Growing concerns about the increasing unemployability of young graduates from universities in the East African Community region has put into sharp focus the need to re-think the quality of training and the relevance of courses offered by institutions of higher education in the region.
The fourth industrial revolution has ushered profound technological advancements and provoked disruptions in the higher education ecosystem and thus requires a mindset change in the way higher education is delivered. Universities are expected to produce graduates with digital competence to fit into and fuel the digital labour market.
The use of robotics, Artificial Intelligence, Machine Learning, Augmented Virtual Reality, has created multilevel interaction between human beings and technology. This will require graduates with requisite digital skills, which may not be possible in the current approach to learning in higher education institutions.
There is an urgent need for universities to adopt competence-based education and expound the 3 core and traditional functions referred to as Education 3.0 (1.0 Teaching; 2.0 Research; and 3.0 Community Outreach) to 5.0 (1.0 Teaching; 2.0 Research; 3.0 Community Outreach; 4.0 Innovation; and 5.0 Industrialization). This will help them to permanently consider the important symbiotic relationship between education, industry and the society in which the three co-exist.
Universities in the region should start thinking of how they can use advanced technology to create learning experiences that cater for the needs and desires of current and future digital natives.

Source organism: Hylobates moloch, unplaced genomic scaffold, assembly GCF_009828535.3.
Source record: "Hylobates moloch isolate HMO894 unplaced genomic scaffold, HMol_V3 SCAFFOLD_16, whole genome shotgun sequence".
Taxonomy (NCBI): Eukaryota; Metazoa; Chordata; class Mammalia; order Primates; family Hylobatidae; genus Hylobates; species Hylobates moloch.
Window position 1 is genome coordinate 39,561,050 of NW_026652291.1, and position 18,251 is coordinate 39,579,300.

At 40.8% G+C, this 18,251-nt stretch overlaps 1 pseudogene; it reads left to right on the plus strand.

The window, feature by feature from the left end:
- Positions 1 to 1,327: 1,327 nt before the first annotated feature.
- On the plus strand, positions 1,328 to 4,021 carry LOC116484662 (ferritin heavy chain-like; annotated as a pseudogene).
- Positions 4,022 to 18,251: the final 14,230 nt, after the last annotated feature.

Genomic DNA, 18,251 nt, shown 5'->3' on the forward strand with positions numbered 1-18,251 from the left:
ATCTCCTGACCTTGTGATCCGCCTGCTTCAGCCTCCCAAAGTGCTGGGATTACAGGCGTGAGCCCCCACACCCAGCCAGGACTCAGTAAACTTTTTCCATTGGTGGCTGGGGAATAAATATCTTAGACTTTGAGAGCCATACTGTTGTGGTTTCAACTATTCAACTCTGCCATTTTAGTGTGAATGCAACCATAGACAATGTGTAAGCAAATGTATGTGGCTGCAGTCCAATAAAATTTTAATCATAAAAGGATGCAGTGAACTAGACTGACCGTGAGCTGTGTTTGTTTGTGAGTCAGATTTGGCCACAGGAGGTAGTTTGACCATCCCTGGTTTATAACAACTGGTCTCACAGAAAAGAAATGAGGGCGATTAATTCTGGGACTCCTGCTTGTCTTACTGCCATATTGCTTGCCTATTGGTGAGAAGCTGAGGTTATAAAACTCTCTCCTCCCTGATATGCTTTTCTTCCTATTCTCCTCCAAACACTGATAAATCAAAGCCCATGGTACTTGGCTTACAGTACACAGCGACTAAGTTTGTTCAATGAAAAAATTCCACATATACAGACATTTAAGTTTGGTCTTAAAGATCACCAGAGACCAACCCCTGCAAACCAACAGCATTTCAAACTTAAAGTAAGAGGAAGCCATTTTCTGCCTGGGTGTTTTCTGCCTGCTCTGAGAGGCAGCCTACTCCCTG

They need to put emphasis on producing empowered graduates with entrepreneurial skills for job creation or who will readily fit into the needs of the labour market and the society in general.
Competency-based curriculum development requires benchmarking and training at least in three areas: at the higher education institution, in industries and in incubation centres and or start-ups. Training in industries is linked to developing employability skills while training in incubation centres or start-ups is intended to promote self-employment mainly through entrepreneurship.
The shift is inevitable since traditionally, competency-based education was considered relevant and fit for Technical and Vocational Education and Training to produce middle cadre technical graduates needed by the productive sectors, while universities were expected to produce graduates imparted with new frontiers of knowledge and learning outcomes that would make them, upon graduation, occupy managerial positions in the production sector.
However, the development of new technologies has drastically changed this thinking and the focus has now moved to producing graduates with required skills to match the dynamic trends of the industry and societies at large.
Production of knowledge is the most important mandate of any university. This can only be achieved through research and subsequent innovation. However, there are other critical roles a university can play and contribute to society.
These include, among others, the development of technical, technological, digital and information skills required for industrialisation and new labour markets.
The emphasis on the need for paradigm shift will require universities to come up with strategies to upgrade their traditional functions to include innovation and industrialisation. Such a change should involve aggressive establishment of partnership with the productive sector and industry in general.
The current knowledge-based society and the fourth industrial revolution require universities to promote the use of ICTs in their teaching/learning and research activities, but also to support industries in the promotion of innovation based on the use of ICTs.
Prof Gaspard Banyankimbona is the Executive Secretary of Inter University Council for East Africa